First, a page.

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Finding a Way : Diane Simmons

Finding a Way : Diane Simmons


I prepared myself with many tissues for reading Diane Simmons’ linked flash collection, Finding A Way, but found I didn’t use as many as I expected. Not because this isn’t an emotionally affecting tale – it very much is – but because it’s ultimately a hopeful book, as summed up in its title. It expresses emotions deeper than tears – fortitude, resilience, the human capacity for survival and even joy after a terrible loss.
Finding A Way is the story of a family after the death of Becky, a young woman on the cusp of her adult life, told from the differing perspectives of the four people most intimately affected – her mother, father, brother, and young husband. These people are real, relatable people, and their different journeys through grief are depicted with stark honesty. And we get to see them through each other’s eyes, how they can be obsessive, stoic, vulnerable, or angry, but there is always love in those perspectives.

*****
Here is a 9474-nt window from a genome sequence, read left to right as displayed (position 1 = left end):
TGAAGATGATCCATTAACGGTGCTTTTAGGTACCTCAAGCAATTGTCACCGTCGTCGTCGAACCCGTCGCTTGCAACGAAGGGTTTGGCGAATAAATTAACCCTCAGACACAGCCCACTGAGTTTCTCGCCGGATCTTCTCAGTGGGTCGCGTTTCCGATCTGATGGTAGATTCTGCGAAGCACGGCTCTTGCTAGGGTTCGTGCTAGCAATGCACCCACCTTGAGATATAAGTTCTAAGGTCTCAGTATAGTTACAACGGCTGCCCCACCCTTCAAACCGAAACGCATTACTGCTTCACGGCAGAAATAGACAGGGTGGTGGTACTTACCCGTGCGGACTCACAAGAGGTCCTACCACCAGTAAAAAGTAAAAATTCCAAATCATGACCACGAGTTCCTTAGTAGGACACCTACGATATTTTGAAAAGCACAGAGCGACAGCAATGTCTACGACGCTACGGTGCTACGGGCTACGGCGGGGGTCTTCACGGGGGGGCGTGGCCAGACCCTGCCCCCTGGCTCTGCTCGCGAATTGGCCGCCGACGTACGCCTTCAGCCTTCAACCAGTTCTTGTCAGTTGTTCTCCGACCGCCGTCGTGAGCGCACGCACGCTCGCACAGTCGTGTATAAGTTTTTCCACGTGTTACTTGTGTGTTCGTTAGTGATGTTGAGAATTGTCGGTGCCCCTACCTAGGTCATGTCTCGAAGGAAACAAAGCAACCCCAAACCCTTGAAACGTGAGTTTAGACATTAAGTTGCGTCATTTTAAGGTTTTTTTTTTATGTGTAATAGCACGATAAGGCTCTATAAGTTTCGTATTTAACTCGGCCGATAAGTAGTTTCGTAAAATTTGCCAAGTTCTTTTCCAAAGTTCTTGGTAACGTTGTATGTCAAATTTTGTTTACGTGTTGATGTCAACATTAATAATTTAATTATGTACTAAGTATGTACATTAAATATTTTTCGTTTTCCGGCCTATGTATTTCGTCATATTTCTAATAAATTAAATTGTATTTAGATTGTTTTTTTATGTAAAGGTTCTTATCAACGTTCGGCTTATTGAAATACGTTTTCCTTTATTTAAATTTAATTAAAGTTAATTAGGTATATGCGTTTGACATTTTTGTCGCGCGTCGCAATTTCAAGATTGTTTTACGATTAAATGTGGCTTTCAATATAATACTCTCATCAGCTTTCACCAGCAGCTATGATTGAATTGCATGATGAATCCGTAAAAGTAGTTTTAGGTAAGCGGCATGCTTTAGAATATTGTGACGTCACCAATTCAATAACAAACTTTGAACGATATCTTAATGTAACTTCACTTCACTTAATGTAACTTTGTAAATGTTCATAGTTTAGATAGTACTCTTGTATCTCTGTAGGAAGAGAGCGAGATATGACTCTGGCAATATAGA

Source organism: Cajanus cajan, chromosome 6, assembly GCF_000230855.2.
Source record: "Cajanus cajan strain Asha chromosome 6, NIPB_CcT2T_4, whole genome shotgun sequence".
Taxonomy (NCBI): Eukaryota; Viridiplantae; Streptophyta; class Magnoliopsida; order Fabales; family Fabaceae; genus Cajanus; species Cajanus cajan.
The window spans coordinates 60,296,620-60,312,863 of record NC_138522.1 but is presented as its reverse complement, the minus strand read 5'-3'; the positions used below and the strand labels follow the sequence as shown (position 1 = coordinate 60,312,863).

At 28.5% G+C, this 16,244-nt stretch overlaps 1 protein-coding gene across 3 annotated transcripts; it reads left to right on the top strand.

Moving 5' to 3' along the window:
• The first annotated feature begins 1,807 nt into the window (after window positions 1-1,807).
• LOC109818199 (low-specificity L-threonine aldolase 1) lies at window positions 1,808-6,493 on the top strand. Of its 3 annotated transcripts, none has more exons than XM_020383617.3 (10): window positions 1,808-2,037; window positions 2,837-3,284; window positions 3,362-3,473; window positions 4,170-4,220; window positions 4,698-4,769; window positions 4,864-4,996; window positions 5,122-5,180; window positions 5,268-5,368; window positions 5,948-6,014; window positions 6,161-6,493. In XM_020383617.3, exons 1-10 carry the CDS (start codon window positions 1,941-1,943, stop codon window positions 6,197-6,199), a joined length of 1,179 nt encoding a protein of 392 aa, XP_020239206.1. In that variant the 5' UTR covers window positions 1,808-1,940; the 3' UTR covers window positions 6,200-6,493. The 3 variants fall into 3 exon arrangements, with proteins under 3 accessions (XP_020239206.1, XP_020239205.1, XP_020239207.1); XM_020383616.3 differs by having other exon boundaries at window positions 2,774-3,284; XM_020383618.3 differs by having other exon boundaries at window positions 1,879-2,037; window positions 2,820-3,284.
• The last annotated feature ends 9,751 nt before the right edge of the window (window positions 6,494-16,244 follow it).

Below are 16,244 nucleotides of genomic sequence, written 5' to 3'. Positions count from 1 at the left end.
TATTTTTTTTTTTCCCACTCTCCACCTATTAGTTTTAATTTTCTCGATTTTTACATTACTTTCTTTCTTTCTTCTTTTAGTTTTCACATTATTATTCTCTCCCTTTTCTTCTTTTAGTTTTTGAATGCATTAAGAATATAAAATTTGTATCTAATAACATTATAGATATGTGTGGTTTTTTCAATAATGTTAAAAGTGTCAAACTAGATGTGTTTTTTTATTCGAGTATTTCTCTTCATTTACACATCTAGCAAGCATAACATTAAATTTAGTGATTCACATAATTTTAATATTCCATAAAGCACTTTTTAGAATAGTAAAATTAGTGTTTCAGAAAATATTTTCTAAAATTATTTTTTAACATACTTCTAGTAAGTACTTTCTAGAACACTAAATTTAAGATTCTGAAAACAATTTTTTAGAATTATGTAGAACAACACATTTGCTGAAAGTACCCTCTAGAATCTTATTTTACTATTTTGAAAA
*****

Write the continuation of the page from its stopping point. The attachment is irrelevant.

I did need the tissues several times – for Jake, Becky’s husband, scrolling through his texts in Thailand, hoping against hope to hear from Becky (“Processing”). For Christopher, Becky’s father, having to deal with a clueless colleague who thinks two years is ancient history (“Over It”). For Sam, Becky’s younger brother, frustrated at his mother nagging him to eat because she’s afraid of losing him too (“Choices”). And especially “Another Chance” in which the mother, Liz, wrestles with a deep desire to have another daughter. “To try harder this time to keep my child alive.”
Diane Simmons has also succeeded brilliantly in ensuring that each individual stand-alone flash flows seamlessly into the next to create a full and satisfying narrative. The care and technical mastery required to do this is considerable, and I take my hat off to her. This gentle, aching, masterly collection with its beautifully crafted ending will stay with me for a long time.
Date Added: 03/13/2019 by Fiona M.
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